Tuesday, January 19, 2016

Really Easy Baby Quilt

Many years ago, when my son was born, my friend sent me a baby quilt she had made.  I was impressed by the shape and even more by the construction -- it was not complicated, to put it mildly.  If you can baste (aka running stitch) and tie knots, you can make one, too. 

This is the original quilt.

I decided to make one, using the original as my pattern.  I discovered that it was easier to do it all "by hand," given that quilt batting tends to get stuck on the presser foot. 

I also realized it could also be made in a rectangle, too.  That way, all the cutting necessary is trimming seams and thread.

Here's what you need to make this simple baby quilt. 

1 yard or meter of printed fabric - I use polyester/cotton or 100 % cotton

1 yard or meter of plain fabric for backing.  (Use the same kind as printed fabric)
NOTE:  I always pre-wash and dry all fabrics.

1 yard or meter of quilt batting  (NOTE:  I've only ever used polyester batting, so I don't know how this would work with other kinds)

Scissors for cutting batting, smaller ones for trimming threads.

Thread to match.  (If using polyester/cotton blend  fabrics, make sure you get polyester thread.)

2 or more skeins of embroidery floss, depending on # of colors used

marking pencil or fabric marker that will wash out

pins, needles for sewing and embroidery

Here's what you do:

Pin the pieces of fabric right sides together.  (The "right side" will be the brighter side.  If you can't tell, it doesn't matter which side you use.)

Pin quilt batting to fabric. 

Mark seams on fabric.  I do a wide seam, usually 3/4 inch. 

Using sewing thread, baste three layers together, leaving opening (4 - 6 inches) to turn inside out.  Remove pins. (I'm assuming non-sewers may be trying this.)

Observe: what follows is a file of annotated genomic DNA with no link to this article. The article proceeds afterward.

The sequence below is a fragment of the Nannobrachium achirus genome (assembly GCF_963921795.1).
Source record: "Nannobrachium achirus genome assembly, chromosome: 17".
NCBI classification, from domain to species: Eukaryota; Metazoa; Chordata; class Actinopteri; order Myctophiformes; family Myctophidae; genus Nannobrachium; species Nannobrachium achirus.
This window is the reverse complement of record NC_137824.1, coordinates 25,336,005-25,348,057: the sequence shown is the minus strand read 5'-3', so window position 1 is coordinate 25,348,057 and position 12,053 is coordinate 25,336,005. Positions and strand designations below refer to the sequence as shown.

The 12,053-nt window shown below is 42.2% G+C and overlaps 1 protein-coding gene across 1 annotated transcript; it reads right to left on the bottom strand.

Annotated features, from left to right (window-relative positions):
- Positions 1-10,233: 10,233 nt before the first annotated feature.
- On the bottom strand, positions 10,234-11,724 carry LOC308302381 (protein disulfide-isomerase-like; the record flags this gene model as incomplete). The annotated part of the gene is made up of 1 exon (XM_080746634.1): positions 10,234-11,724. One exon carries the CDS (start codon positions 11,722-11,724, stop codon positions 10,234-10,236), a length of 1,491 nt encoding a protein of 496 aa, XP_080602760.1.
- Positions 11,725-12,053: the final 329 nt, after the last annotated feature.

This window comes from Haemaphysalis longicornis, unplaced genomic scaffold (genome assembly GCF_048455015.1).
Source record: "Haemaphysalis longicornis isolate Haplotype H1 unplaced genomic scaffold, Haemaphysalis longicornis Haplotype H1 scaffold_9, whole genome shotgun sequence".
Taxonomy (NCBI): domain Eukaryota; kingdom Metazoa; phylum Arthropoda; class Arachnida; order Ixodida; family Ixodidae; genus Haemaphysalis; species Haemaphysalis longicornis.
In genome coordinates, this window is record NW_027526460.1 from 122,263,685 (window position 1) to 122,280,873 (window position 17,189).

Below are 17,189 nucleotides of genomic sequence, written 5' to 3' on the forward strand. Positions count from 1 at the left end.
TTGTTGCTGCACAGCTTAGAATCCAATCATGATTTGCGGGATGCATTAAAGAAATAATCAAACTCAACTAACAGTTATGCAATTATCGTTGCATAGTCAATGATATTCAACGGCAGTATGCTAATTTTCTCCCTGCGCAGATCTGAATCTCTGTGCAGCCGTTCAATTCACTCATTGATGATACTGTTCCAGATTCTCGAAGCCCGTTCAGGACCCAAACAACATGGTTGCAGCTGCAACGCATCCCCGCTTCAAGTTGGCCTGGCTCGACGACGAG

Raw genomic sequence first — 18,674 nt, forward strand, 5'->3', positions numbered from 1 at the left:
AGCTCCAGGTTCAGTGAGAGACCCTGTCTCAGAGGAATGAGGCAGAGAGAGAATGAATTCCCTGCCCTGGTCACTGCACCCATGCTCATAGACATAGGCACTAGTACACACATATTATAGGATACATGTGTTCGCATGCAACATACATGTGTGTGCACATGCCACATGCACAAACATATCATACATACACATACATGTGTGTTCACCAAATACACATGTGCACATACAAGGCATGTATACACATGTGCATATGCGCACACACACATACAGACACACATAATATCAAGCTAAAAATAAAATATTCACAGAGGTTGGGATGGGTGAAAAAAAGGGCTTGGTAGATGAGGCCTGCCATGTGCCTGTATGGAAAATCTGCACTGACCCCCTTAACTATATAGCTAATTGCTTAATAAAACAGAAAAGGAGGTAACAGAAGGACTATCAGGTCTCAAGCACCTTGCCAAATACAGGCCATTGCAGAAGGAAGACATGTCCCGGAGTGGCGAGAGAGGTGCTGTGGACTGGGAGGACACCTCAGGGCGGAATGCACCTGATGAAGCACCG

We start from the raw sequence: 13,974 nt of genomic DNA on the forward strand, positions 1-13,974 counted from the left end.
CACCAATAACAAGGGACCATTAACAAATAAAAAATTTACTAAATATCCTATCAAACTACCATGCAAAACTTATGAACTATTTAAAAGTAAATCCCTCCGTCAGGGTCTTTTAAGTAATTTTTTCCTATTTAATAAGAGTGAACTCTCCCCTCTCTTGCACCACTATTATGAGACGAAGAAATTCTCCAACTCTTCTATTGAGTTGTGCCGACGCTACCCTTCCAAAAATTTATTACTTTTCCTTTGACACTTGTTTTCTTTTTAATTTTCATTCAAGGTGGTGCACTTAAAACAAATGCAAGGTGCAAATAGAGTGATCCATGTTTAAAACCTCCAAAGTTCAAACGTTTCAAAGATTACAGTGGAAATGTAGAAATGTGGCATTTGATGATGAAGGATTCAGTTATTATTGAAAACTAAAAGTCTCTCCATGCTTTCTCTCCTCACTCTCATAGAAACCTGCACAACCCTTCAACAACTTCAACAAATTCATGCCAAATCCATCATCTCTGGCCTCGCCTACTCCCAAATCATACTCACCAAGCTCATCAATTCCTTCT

Trim seams to about 1/2 inch.  Trim batting a bit more.  Trim across corners (so you'll have a little triangle of fabric cut off) and even closer to seams for about an inch near corners.  

Turn inside out through opening.  I find it easier if I reach inside the opening to the fabric at the corner farthest from the opening, hold that and slowly pull back through opening.  This can be tricky, as the batting is thick, so take your time if you're new to this sort of thing.) 

Slip stitch opening. If you can't do a slip stitch (or hemming stitch), fold sides of opening to inside to match seam and pin, as it will be sewn closed when basting around sides with embroidery thread.)

Press.  This will make the next step much easier. 

Laying quilt flat, pin around edges and through all 3 layers within quilt to hold fabric together while working.

Mark along 1/2 inch or 5/8 inch from outer edge of quilt all around quilt.

Separate a piece of embroidery floss (see how here) and using 3 stands, baste around edges of quilt following marking.

 Join threads with reef (square) knots and trim about 3/8 - 1/2" from knot.

On right side of fabric, pick a place in the pattern to tie knots.  I pick the center of flowers, for instance, or the stars as in pictures shown.